4323 2004

Home Test 1 Test 2 Final Bibliography

Nature & Americans:

The 1960s and the origins of environmentalism

Dr. Mark Stoll
Holden Hall 135 -- (806) 742-1004 ext. 250 -- mark.stoll@ttu.edu
Office Hours: Monday through Thursday, 11:00 a.m.-Noon
Class Webpage: http://www2.tltc.ttu.edu/stoll/


Dig this Crazy Purpose of the Course:

This course seeks to explore the origins of the modern American environmental movement in the society, politics, and tumultuous events of the 1960s. Using lecture, discussion, readings, video, and music, the instructor will attempt to create the context within which modern environmental concerns and activism first arose. Environmentalism arose at the height of the Cold War crisis and, like the feminist and gay rights movements, achieved its greatest accomplishments after the civil rights and antiwar movements began to wind down. Students will focus on a particular leader, organization, or aspect of the environmental movement, and produce a research paper that puts that subject into the context of the era.


Far-Out Readings:

Hal Rothman, Greening of a Nation?: Environmentalism in the United States since 1945

Rachel Carson, Silent Spring

Readings on Reserve:

Rome, Adam. "'Give Earth a Chance': The Environmental Movement and the Sixties." Journal of American History 90 (September, 2003): 525-554.

Harvey, Mark W. T. "Battle for Dinosaur: Echo Park Dam and the Birth of the Modern Wilderness Movement." Montana the Magazine of Western History 45 (Winter, 1995): 32-45.

Davis, Jack E. "'Conservation is Now a Dead Word': Marjory Stoneman Douglas and the Transformation of American Environmentalism." Environmental History 8 (January, 2003): 53-76.

Hays, Samuel P. "From Conservation to Environment: Environmental Politics in the United States since World War II." Environmental Review 6 (Fall, 1982): 14-41.

Lear, Linda J. "Rachel Carson's Silent Spring." Environmental History Review 17 (Summer, 1993): 23-48.

Lutts, Ralph H. "Chemical Fallout: Rachel Carson's Silent Spring , Radioactive Fallout, and the Environmental Movement." Environmental Review 9 (Fall, 1985): 211-225.

Garb, Yaakov. "Change and Continuity in Environmental World-View: The Politics of Nature in Rachel Carson's Silent Spring." In Minding Nature: The Philosophers of Ecology, edited by David Macauley. New York: Guilford Press, 1996. 229-256

Stoll, Mark. "Rachel Carson's Silent Spring in Europe and America: A Comparative View of its Reception and Impact"

Brick, Howard. Age of Contradiction: American Thought and Culture in the 1960s. New York: Twayne, 1998: Chapter 6, "Systems and the Distrust of Order"

Sundquist, James L. Politics and Policy: The Eisenhower, Kennedy, and Johnson Years. Washington, D.C.: Brookings Institution, 1968: Chapter 8, "For All, a Better Outdoor Environment."

Webb, Melody. "Parks for People: Lyndon Johnson and the National Park System." In Frontier and Region: Essays in Honor of Martin Ridge, edited by Robert C. Ritchie and Paul Andrew Hutton. Albuquerque: University of New Mexico Press, 1997. 121-137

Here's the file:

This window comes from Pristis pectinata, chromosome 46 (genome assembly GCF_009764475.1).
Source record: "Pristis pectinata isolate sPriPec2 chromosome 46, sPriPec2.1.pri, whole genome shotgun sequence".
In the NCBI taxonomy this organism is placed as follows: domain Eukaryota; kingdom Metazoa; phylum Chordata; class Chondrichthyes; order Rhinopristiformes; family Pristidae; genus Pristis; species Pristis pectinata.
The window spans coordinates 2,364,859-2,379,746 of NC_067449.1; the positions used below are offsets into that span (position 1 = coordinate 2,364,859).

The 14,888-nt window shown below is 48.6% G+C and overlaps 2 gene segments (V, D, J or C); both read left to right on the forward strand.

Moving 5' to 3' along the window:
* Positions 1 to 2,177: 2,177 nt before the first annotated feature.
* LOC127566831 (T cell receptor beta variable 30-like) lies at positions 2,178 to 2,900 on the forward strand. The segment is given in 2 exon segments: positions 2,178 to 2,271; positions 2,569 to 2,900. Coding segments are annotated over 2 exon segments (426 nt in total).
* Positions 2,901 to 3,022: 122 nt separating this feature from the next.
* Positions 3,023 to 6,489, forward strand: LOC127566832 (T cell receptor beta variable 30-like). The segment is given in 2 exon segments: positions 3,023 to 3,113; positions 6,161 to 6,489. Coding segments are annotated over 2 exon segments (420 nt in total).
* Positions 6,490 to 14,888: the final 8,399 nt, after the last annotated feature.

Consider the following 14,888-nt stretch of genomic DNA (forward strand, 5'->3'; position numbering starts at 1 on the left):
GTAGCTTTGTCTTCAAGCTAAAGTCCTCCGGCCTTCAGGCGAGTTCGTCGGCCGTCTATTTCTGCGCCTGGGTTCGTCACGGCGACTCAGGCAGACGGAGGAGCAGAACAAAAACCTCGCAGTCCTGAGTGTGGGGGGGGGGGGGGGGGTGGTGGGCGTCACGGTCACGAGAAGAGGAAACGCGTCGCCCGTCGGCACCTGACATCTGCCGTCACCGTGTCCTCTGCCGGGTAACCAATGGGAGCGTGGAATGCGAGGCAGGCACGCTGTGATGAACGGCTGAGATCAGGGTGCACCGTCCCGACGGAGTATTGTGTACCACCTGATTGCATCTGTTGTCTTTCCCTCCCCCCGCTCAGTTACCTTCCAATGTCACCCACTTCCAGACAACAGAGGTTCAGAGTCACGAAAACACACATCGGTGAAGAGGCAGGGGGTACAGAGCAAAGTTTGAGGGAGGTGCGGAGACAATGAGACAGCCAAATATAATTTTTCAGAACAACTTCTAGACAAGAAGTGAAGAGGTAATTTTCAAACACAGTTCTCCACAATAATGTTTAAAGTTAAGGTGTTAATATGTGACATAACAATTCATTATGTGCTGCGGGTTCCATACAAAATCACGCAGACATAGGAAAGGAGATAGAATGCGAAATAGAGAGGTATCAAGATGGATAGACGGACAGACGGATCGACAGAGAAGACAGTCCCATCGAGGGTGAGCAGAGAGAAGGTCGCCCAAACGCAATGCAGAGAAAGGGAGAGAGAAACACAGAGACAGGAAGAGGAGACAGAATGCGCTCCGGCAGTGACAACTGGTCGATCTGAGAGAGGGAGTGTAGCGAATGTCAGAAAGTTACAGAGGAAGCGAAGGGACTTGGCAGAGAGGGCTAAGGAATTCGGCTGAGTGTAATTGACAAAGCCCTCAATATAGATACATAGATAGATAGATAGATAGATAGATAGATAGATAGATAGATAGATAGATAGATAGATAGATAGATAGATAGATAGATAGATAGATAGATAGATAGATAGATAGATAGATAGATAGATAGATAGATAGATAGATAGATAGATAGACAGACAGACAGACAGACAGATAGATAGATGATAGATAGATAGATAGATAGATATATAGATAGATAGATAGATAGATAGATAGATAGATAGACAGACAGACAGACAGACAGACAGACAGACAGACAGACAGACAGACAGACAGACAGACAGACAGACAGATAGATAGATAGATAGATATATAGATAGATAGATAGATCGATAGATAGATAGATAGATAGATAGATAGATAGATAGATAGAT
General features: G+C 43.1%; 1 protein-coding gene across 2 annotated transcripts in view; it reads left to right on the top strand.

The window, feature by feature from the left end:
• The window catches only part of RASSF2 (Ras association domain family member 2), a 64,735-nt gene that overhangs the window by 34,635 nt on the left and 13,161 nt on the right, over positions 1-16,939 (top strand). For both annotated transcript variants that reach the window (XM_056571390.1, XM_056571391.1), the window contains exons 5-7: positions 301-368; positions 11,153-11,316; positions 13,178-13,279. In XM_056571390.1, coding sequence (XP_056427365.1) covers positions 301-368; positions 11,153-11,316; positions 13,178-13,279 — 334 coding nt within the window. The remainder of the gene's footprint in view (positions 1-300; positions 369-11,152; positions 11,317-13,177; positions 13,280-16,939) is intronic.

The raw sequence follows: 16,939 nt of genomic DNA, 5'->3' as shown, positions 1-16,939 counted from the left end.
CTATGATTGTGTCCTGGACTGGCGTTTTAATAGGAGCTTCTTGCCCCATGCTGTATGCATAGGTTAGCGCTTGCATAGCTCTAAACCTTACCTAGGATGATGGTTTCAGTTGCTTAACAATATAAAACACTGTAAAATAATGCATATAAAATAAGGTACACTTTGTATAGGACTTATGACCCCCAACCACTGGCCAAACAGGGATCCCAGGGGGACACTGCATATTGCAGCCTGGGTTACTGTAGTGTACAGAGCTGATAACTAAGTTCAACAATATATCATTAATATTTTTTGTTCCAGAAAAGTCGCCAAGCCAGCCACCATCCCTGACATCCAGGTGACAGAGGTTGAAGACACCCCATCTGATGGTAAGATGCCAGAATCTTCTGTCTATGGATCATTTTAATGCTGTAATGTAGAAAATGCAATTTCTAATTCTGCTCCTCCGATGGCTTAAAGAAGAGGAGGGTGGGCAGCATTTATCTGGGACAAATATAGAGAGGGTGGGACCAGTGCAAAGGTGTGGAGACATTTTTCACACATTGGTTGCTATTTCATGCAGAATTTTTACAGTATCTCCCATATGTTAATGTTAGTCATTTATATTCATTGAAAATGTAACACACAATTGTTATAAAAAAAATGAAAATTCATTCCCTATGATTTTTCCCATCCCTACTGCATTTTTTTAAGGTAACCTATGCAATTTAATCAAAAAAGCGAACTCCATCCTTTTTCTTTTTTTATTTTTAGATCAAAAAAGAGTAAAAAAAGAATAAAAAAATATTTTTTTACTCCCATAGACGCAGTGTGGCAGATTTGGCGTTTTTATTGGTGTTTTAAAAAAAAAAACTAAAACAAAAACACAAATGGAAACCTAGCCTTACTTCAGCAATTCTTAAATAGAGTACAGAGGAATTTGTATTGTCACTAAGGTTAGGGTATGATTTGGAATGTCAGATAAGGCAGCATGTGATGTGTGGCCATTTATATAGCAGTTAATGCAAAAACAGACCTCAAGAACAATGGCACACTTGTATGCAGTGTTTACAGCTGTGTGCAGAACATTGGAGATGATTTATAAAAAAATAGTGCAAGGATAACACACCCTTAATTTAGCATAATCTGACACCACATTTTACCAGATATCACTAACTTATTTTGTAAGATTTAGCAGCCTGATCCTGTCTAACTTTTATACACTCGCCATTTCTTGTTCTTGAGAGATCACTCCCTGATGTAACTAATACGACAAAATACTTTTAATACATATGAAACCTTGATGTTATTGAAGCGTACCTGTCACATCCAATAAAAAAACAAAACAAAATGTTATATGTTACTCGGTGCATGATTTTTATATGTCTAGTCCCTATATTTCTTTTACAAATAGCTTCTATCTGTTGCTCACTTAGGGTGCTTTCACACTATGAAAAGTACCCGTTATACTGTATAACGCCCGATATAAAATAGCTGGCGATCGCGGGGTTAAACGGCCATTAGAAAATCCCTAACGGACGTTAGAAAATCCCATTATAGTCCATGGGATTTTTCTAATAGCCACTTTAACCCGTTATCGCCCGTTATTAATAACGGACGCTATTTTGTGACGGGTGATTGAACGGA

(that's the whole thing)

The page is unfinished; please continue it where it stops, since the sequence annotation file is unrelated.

Gould, Lewis L. "Lady Bird Johnson and Beautification." In The Johnson Years, Volume Two: Vietnam, the Environment, and Science, edited by Robert A. Divine. Lawrence: University Press of Kansas, 1987. 150-180

Melosi, Martin V. "Lyndon Johnson and Environmental Policy." In The Johnson Years, Volume Two: Vietnam, the Environment, and Science, edited by Robert A. Divine. Lawrence: University Press of Kansas, 1987. 113-149

White, Lynn, Jr. "The Historical Roots of Our Ecologic Crisis." Science 155: 3767 (10 March 1967):1203-12.

Hardin, Garrett. "The Tragedy of the Commons." Science 162 (December 13, 1968):1243-1248; also available at <http://www.garretthardinsociety.org/index.html>

Feenberg, Andrew. "The Commoner-Ehrlich Debate: Environmentalism and the Politics of Survival." In Minding Nature: The Philosophers of Ecology, edited by David Macauley. New York: Guilford Press, 1996. 257-282

Kirk, Andrew. "Appropriating Technology: The Whole Earth Catalog and Counterculture Environmental Politics." Environmental History 6 (July, 2001): 374-394.

Barrow, John C. "An Age of Limits: Jimmy Carter and the Quest for a National Energy Policy." In The Carter Presidency: Policy Choices in the Post-New Deal Era, edited by Gary M. Fink and Hugh Davis Graham. Lawrence: University Press of Kansas, 1998. 158-178

Stine, Jeffrey K. "Environmental Policy during the Carter Presidency." In The Carter Presidency: Policy Choices in the Post-New Deal Era, edited by Gary M. Fink and Hugh Davis Graham. Lawrence: University Press of Kansas, 1998. 179-201


Groovy Details:

This is a writing-intensive course. Students will take two midterms and a final exam. In addition, students will write an analytical book report on a book they choose from a bibliography of postwar environmental history available at the class Website; and they will write one research paper on a subject relating to the history of the postwar environmental movement.

Analytical Book Report: Students will select a book on environmental history from a bibliography linked to the course Website. Students may select another book if the professor approves it. 1000-1500 words in length, the book review will have three sections:

  1. 1. A short summary (not a table of contents or outline) of the book's contents; this should not take more than a paragraph or two
  2. 2. An explanation of the book's thesis, with a discussion of how the author has supported the thesis. The thesis is usually stated in a preface, introduction, or conclusion. If you're not sure what a book's thesis is, ask the professor for help.